After three years of studies, the commission in charge of tunnel security has given Deutsche Bahn permission to operate its trains in the Channel tunnel, a statement from the operator of the tunnel rail link said.
Contacted by AFP, Eurotunnel could not say when the first German trains would cross the Channel. Deutsche Bahn was not immediately available for comment.
"Twenty years after its opening, the public authorities are finally opening the Channel tunnel to all," said Jacques Gounon, Eurotunnel CEO, in a statement.
He added that the move marked "enormous progress for millions of passengers in northern Europe."
At present, the only passenger trains allowed to use the Channel tunnel belong to Eurostar, a subsidiary of the French rail operator SNCF.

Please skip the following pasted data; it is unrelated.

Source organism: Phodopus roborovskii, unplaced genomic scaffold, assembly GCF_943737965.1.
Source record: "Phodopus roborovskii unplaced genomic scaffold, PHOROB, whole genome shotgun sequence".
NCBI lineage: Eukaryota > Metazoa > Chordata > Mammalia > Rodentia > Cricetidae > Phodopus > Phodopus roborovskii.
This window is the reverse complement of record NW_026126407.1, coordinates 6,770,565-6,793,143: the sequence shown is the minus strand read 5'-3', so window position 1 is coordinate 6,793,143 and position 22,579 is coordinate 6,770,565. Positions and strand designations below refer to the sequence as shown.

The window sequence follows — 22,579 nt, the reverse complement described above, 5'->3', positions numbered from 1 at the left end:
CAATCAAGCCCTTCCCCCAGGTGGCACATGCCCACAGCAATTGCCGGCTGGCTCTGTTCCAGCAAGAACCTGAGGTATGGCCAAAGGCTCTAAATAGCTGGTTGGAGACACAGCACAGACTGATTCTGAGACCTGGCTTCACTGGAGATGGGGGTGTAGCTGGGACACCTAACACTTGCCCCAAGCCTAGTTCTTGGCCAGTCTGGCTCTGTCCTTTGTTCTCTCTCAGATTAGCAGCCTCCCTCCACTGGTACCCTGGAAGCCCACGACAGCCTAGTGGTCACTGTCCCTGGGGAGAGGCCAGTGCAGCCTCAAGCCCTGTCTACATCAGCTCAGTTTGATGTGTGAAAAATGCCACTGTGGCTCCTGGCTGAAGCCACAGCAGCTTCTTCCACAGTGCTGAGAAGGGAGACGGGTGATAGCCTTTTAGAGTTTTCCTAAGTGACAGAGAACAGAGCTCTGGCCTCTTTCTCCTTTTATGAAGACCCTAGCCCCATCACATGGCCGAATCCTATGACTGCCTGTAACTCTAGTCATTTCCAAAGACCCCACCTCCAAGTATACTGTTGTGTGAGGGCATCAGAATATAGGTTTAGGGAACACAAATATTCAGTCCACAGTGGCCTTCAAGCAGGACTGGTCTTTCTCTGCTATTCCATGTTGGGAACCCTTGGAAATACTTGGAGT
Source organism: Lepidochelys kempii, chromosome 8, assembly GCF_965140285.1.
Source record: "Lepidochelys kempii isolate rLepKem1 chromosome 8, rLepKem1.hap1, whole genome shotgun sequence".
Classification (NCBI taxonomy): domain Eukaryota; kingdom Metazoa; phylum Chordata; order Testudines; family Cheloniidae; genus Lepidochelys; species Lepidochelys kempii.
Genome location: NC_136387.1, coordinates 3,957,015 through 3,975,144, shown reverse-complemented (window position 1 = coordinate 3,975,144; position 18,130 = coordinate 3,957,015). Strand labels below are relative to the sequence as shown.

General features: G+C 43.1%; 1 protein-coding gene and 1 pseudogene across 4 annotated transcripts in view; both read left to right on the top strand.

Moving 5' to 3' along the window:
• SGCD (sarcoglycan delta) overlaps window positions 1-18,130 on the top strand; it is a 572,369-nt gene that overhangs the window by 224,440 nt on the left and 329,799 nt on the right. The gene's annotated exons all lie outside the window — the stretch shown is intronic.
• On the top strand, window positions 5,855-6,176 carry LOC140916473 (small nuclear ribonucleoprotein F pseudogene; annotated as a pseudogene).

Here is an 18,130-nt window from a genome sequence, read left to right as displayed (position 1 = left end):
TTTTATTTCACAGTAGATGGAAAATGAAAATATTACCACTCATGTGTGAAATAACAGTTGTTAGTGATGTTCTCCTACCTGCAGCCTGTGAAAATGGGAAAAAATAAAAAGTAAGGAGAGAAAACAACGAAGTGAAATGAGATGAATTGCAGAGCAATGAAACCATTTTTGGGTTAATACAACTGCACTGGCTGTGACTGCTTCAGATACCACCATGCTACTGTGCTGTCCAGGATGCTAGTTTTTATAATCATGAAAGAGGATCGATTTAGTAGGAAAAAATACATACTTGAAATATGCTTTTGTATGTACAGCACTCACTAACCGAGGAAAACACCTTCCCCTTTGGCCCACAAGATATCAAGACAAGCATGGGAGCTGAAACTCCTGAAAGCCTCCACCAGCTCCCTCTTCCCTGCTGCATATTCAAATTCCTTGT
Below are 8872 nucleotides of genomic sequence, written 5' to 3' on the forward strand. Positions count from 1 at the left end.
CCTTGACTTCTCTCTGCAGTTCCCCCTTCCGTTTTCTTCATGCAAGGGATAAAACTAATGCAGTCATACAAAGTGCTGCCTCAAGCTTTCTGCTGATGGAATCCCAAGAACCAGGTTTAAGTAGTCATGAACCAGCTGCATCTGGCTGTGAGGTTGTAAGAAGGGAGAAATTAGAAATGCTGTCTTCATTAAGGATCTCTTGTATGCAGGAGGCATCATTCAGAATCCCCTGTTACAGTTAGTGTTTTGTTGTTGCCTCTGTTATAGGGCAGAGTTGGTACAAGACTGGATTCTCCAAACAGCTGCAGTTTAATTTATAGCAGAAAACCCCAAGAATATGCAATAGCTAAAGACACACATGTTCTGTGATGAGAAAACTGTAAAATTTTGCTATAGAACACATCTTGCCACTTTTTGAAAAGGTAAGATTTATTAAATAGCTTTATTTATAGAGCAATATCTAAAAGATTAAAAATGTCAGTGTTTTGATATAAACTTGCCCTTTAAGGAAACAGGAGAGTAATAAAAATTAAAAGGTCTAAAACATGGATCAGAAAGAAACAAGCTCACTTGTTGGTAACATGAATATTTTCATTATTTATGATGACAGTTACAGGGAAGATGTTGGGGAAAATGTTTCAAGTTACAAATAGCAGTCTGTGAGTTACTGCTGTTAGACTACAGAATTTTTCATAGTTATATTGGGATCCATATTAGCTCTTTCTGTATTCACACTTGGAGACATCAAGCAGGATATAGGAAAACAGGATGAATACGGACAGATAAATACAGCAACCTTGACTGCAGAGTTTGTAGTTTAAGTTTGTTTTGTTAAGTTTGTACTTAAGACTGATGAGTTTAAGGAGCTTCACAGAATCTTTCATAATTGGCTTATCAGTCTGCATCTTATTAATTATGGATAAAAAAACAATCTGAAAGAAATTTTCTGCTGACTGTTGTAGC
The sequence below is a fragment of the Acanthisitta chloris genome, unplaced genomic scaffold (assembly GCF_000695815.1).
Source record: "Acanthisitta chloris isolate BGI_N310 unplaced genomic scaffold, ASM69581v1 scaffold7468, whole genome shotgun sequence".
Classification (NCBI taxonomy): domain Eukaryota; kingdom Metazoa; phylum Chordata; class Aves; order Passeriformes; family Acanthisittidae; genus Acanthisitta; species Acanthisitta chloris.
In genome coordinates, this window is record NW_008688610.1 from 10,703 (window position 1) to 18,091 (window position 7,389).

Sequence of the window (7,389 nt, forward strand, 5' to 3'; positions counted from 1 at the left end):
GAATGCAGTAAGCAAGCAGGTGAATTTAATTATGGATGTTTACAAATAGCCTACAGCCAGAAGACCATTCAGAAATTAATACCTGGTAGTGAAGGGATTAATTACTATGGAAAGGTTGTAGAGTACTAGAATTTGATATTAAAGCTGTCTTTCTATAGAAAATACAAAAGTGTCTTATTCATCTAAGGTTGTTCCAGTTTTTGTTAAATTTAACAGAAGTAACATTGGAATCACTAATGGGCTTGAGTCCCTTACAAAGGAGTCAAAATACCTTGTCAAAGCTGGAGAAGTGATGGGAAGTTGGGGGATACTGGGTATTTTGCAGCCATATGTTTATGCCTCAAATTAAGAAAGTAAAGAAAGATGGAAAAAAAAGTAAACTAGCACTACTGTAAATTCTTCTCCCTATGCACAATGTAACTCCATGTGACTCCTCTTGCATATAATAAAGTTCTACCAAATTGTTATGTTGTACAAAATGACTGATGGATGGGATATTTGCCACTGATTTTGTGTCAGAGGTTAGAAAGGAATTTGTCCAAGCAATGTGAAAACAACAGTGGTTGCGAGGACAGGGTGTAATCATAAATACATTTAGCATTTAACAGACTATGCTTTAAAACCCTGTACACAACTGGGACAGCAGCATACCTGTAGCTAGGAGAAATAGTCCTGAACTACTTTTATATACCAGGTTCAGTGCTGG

This decision "will allow for a considerable boost in exchanges between Great Britain and northern Europe," Eurotunnel said.
Eurotunnel expects to see an additional three to four million rail passengers each year.
About 20 million people crossed the Channel last year with the group celebrating its 300 millionth passenger ever in October. The tunnel, which remained an unfulfilled dream for centuries, began carrying passengers in 1994.